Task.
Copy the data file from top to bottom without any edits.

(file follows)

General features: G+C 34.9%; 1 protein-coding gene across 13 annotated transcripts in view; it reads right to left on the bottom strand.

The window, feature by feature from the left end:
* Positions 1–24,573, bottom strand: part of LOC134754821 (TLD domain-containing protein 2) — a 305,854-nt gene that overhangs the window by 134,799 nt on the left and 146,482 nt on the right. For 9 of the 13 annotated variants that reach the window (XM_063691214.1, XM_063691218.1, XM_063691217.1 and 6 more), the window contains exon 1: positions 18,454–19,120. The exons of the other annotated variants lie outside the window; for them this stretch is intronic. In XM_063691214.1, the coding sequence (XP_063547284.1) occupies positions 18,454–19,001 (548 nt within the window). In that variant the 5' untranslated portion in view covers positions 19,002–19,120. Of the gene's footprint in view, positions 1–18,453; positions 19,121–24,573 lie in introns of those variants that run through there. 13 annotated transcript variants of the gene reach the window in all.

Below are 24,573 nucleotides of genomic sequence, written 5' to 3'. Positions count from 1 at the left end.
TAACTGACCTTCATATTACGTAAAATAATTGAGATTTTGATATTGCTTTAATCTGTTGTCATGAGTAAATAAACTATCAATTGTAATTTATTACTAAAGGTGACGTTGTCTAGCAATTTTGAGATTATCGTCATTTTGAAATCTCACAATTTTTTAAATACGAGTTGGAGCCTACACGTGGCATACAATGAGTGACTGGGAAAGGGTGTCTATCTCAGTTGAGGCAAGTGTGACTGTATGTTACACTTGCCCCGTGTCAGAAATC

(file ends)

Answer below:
General features: G+C 34.9%; 1 protein-coding gene across 13 annotated transcripts in view; it reads right to left on the bottom strand.

The window, feature by feature from the left end:
* Positions 1–24,573, bottom strand: part of LOC134754821 (TLD domain-containing protein 2) — a 305,854-nt gene that overhangs the window by 134,799 nt on the left and 146,482 nt on the right. For 9 of the 13 annotated variants that reach the window (XM_063691214.1, XM_063691218.1, XM_063691217.1 and 6 more), the window contains exon 1: positions 18,454–19,120. The exons of the other annotated variants lie outside the window; for them this stretch is intronic. In XM_063691214.1, the coding sequence (XP_063547284.1) occupies positions 18,454–19,001 (548 nt within the window). In that variant the 5' untranslated portion in view covers positions 19,002–19,120. Of the gene's footprint in view, positions 1–18,453; positions 19,121–24,573 lie in introns of those variants that run through there. 13 annotated transcript variants of the gene reach the window in all.

Below are 24,573 nucleotides of genomic sequence, written 5' to 3'. Positions count from 1 at the left end.
TAACTGACCTTCATATTACGTAAAATAATTGAGATTTTGATATTGCTTTAATCTGTTGTCATGAGTAAATAAACTATCAATTGTAATTTATTACTAAAGGTGACGTTGTCTAGCAATTTTGAGATTATCGTCATTTTGAAATCTCACAATTTTTTAAATACGAGTTGGAGCCTACACGTGGCATACAATGAGTGACTGGGAAAGGGTGTCTATCTCAGTTGAGGCAAGTGTGACTGTATGTTACACTTGCCCCGTGTCAGAAATC